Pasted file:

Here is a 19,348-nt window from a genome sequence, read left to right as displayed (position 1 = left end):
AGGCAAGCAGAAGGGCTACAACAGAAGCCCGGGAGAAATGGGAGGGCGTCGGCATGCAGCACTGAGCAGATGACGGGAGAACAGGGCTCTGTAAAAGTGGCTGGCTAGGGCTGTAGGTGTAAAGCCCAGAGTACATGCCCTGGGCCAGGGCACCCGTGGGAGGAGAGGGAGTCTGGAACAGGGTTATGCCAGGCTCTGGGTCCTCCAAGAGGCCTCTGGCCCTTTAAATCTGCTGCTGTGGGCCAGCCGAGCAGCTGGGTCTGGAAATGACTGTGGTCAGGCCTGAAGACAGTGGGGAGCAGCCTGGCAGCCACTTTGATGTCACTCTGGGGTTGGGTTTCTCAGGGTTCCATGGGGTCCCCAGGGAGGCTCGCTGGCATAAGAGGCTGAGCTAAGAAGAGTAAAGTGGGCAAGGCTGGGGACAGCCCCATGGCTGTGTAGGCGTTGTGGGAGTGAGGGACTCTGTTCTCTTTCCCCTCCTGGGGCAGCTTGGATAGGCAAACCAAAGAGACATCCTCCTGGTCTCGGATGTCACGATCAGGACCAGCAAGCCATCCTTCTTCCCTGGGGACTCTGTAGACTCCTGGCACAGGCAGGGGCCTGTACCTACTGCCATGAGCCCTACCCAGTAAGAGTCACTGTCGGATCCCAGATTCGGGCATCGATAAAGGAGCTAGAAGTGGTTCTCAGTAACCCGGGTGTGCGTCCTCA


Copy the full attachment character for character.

Here is a 19,348-nt window from a genome sequence, read left to right as displayed (position 1 = left end):
AGGCAAGCAGAAGGGCTACAACAGAAGCCCGGGAGAAATGGGAGGGCGTCGGCATGCAGCACTGAGCAGATGACGGGAGAACAGGGCTCTGTAAAAGTGGCTGGCTAGGGCTGTAGGTGTAAAGCCCAGAGTACATGCCCTGGGCCAGGGCACCCGTGGGAGGAGAGGGAGTCTGGAACAGGGTTATGCCAGGCTCTGGGTCCTCCAAGAGGCCTCTGGCCCTTTAAATCTGCTGCTGTGGGCCAGCCGAGCAGCTGGGTCTGGAAATGACTGTGGTCAGGCCTGAAGACAGTGGGGAGCAGCCTGGCAGCCACTTTGATGTCACTCTGGGGTTGGGTTTCTCAGGGTTCCATGGGGTCCCCAGGGAGGCTCGCTGGCATAAGAGGCTGAGCTAAGAAGAGTAAAGTGGGCAAGGCTGGGGACAGCCCCATGGCTGTGTAGGCGTTGTGGGAGTGAGGGACTCTGTTCTCTTTCCCCTCCTGGGGCAGCTTGGATAGGCAAACCAAAGAGACATCCTCCTGGTCTCGGATGTCACGATCAGGACCAGCAAGCCATCCTTCTTCCCTGGGGACTCTGTAGACTCCTGGCACAGGCAGGGGCCTGTACCTACTGCCATGAGCCCTACCCAGTAAGAGTCACTGTCGGATCCCAGATTCGGGCATCGATAAAGGAGCTAGAAGTGGTTCTCAGTAACCCGGGTGTGCGTCCTCA